The smallmouth bass is a powerful fish with excellent hunting skills. Due to its dark and dappled coloration, it can easily blend into natural features, only accelerating from a slow cruise to strike at prey once they are close enough. This tactic is called “flushing” and is more effective compared to ambushing prey. This capacity to accelerate quickly has made it extremely popular with sport fishers. Moreover, its preference for clean and clear water restricts it to high visibility regions where its behavior may be observed from the surface.
In the wild, smallmouth bass favor microhabitats where other panfish, such as pumpkinseeds and bluegills, are present. These smaller fish, along with crayfish, insects, larvae, and the offspring of conspecifics are all fair game. Adult amphibians and tadpoles are also ideal food choices. If you’d like to keep a smallmouth bass in a garden pond, its diet will have to be supplemented with live prey. The occasional tadpole simply won’t be enough to satisfy this top-notch predator.
9) Largemouth bass (Micropterus salmoides)
If the smallmouth bass can eat a few tadpoles at once, the largemouth bass can eat an entire cluster in just one gulp! Even breeding frogs will have to stay close to the shallows if they don’t want themselves and all their eggs to swim in a bass’ inhospitable belly. This fish can eat just about anything that wriggles in the water, even other fish and small mammals that are as wide as its head!
As it is an ambush predator and is most comfortable when hidden, a largemouth bass will require a sturdy form of shelter close to the bottom of a garden pond. Unless provided with live food, it may attempt to feed on slow-growing ornamentals, such as koi or goldfish. Try to rear self-sustaining populations of panfish for good measure.
Largemouth bass has been introduced outside of its native range due to its popularity as a sport fish. Its effectiveness as a predator has made it invasive in several freshwater systems. It can also endanger natural populations of economically important coldwater fish (e.g. trout, salmon). Before investing in bass as a means to regulate tadpole and fish populations, make sure to check on your locality’s restrictions. Moreover, keep in mind that this fish will require a pond depth of 4 feet (1.2 meters) at the very least.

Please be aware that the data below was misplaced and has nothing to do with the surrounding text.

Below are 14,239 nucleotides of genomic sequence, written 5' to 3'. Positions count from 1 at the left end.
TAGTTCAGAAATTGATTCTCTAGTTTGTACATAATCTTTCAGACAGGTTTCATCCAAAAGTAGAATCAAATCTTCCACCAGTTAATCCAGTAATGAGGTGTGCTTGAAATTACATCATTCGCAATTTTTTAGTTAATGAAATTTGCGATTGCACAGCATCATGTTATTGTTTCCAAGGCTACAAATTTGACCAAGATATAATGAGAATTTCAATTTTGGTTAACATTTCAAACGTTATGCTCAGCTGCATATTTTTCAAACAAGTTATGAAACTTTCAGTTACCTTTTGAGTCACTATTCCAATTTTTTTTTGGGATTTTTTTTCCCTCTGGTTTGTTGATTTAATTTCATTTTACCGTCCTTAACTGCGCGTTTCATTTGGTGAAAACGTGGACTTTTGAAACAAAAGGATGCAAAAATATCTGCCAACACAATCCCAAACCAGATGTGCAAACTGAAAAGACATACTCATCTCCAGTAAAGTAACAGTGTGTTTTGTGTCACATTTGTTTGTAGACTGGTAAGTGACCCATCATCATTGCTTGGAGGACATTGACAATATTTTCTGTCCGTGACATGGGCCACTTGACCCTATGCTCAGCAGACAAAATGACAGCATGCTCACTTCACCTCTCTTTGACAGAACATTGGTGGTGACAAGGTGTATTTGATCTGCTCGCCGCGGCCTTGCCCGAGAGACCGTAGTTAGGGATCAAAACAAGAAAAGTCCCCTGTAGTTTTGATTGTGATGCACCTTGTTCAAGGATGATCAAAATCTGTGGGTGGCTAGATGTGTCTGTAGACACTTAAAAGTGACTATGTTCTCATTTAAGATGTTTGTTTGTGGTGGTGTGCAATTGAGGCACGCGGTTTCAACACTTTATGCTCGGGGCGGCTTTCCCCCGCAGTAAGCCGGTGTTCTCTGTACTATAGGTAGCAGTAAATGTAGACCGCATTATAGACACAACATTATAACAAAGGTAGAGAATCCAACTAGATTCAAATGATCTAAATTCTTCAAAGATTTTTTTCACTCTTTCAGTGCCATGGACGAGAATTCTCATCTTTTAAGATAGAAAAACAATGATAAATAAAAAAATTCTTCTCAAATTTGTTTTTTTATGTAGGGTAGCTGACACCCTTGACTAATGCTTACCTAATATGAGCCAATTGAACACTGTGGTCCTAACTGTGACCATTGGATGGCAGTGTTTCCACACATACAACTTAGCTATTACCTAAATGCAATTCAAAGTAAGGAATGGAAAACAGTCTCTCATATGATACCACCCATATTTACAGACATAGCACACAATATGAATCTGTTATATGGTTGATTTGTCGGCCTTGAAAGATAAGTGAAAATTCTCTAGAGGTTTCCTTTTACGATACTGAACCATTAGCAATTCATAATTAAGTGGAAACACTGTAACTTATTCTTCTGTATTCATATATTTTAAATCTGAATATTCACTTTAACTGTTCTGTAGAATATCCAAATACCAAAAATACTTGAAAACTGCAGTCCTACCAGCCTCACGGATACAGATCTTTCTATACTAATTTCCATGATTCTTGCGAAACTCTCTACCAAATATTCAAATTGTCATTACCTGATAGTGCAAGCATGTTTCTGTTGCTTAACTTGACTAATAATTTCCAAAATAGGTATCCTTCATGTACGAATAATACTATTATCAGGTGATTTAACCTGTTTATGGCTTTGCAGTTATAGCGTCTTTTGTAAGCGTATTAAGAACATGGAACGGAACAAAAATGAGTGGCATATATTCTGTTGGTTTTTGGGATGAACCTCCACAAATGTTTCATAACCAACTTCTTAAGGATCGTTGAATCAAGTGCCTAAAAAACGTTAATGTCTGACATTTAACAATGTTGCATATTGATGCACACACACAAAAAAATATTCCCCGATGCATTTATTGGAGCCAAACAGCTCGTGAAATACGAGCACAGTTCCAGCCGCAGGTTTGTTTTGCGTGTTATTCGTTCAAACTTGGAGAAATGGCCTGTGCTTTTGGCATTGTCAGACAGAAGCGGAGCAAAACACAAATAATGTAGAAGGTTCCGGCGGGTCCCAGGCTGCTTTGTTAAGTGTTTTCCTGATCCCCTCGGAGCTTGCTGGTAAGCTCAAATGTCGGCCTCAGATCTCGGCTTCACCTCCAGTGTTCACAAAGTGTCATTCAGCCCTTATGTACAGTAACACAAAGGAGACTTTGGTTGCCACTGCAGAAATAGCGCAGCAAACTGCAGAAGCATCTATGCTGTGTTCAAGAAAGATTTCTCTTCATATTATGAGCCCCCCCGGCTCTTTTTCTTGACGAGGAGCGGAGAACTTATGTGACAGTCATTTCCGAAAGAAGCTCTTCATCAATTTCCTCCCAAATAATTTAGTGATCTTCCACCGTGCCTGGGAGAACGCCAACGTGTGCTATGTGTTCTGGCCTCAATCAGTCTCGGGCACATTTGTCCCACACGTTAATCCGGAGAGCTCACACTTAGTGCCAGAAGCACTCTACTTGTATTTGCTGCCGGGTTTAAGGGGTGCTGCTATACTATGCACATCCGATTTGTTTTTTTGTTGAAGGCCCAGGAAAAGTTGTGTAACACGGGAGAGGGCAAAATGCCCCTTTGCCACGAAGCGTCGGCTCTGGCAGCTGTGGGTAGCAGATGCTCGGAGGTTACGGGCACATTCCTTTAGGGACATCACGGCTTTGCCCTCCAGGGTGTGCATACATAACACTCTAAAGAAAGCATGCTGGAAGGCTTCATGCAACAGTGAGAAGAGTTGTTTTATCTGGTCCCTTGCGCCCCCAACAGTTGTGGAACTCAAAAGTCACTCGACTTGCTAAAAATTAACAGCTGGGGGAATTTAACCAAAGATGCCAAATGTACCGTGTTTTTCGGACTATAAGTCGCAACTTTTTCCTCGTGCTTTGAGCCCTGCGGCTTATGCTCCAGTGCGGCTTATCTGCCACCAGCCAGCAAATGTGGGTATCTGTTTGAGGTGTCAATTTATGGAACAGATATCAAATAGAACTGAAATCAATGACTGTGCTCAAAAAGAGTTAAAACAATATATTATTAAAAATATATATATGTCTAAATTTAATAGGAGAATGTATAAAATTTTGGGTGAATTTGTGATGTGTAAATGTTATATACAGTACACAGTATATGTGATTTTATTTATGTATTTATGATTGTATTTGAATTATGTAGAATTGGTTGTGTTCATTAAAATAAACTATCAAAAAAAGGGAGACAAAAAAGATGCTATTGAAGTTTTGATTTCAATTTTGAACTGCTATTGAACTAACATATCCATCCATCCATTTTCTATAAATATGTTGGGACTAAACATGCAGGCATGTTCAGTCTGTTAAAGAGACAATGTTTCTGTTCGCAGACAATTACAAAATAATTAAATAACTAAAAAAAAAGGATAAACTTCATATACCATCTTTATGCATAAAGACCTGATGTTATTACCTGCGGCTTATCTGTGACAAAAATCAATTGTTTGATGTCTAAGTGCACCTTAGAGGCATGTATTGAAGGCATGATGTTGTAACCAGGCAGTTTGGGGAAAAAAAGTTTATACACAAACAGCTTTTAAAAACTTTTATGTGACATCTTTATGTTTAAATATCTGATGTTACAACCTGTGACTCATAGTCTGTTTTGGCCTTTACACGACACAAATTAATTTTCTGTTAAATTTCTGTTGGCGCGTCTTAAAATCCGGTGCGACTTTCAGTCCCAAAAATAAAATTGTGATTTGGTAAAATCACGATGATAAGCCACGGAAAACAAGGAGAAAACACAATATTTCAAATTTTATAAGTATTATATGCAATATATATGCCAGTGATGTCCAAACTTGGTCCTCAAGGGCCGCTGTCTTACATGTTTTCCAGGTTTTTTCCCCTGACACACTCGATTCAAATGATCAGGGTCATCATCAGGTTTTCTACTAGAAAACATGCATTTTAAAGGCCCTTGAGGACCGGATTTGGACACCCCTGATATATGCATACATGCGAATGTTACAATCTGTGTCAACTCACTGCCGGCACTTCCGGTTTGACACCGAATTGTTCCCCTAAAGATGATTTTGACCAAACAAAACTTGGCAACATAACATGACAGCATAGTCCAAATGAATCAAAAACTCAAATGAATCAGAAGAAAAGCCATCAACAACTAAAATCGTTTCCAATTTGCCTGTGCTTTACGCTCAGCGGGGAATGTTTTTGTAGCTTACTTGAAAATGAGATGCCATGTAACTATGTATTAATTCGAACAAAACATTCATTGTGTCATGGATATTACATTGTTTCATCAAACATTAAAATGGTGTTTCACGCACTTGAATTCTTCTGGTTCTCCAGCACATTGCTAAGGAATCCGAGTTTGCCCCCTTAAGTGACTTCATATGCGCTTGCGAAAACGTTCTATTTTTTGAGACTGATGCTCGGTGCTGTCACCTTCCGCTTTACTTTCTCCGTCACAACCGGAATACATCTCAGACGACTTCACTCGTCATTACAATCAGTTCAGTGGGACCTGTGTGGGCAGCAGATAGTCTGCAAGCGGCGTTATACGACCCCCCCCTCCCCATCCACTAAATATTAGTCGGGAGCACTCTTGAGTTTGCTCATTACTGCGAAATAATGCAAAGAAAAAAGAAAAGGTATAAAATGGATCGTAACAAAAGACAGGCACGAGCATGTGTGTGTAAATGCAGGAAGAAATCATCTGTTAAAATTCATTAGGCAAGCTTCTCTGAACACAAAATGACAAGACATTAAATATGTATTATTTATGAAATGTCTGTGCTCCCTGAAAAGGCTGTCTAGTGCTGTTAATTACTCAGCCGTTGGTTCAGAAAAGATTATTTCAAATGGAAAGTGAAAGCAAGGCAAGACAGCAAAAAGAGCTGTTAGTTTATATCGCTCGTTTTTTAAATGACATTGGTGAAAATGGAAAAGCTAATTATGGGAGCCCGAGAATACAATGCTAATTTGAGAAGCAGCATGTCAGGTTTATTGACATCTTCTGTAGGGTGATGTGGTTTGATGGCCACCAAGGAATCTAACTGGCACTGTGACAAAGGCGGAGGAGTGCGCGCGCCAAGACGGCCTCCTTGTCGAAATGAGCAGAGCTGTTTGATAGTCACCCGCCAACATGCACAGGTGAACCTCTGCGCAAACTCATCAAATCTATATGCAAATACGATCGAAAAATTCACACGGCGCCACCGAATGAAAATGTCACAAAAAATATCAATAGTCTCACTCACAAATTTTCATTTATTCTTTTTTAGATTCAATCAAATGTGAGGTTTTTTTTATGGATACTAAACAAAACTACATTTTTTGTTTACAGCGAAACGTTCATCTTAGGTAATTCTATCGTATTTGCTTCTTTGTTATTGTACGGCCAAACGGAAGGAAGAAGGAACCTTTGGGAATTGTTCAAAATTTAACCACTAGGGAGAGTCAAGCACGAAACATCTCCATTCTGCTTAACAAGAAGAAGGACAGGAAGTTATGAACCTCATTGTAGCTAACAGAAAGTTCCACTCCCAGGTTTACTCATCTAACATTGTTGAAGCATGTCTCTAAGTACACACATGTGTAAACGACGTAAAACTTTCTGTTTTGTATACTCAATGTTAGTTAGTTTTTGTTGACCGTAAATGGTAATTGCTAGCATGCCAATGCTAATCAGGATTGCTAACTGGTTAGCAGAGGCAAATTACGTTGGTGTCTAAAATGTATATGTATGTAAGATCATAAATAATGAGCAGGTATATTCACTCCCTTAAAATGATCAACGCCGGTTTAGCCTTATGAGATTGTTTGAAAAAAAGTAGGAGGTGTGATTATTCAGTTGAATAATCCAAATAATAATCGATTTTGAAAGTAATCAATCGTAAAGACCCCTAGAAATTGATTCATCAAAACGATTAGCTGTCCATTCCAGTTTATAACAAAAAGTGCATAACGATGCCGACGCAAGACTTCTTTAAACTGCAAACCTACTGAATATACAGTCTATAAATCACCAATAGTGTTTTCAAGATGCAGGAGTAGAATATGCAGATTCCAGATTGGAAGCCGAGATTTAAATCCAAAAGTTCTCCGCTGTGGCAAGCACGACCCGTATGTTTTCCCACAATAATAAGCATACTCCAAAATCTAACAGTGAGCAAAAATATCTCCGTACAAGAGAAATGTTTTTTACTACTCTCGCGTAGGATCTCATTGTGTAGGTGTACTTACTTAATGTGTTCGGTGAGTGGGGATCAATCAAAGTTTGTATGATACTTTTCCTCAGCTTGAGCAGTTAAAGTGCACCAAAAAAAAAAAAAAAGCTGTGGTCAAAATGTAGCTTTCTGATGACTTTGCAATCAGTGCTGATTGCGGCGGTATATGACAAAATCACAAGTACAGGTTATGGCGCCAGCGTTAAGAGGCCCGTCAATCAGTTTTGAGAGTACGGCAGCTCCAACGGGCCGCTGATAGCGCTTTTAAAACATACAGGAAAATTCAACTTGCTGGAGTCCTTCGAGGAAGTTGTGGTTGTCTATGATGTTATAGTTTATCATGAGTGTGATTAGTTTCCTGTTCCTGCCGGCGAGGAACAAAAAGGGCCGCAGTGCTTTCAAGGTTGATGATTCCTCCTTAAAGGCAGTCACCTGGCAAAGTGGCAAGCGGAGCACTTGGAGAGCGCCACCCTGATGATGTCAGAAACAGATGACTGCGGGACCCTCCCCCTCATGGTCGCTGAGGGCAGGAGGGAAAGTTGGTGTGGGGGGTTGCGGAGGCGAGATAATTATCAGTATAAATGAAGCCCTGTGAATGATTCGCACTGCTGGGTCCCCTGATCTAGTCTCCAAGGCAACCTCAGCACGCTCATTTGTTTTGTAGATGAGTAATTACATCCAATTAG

Consumption of Toad Tadpoles
Some toad tadpoles emit a toxin that makes them unpalatable and poisonous to predatory fish. The common toad (Bufo bufo) and cane toad (Rhinella marina) produce bufadienolide toxins that protect them against vertebrates. Fish that consume their tadpoles, capable of synthesizing the same toxins, may spit them out or avoid them altogether once they get an initial taste.
Cane toad tadpoles may regulate their own populations by feeding on their unhatched egg clusters. They are able to detect the presence of other eggs via the very toxins that they produce. As they are immune to their own poison, they can consume the unhatched eggs without ill effects. This gives them a competitive advantage, allowing just the strongest and oldest of hatchlings to survive.
The fish listed above may occasionally consume toad tadpoles by accident, but they cannot be expected to help control populations. If you find these venomous critters in your pond, you may wish to fish them out as a safety precaution. Toad tadpoles are usually much darker and more solid in terms of color. They also tend to have a chunkier morphology compared to the larvae of other amphibians. All things considered, when present in limited numbers and in naturalized ponds, they can live in harmony with fish.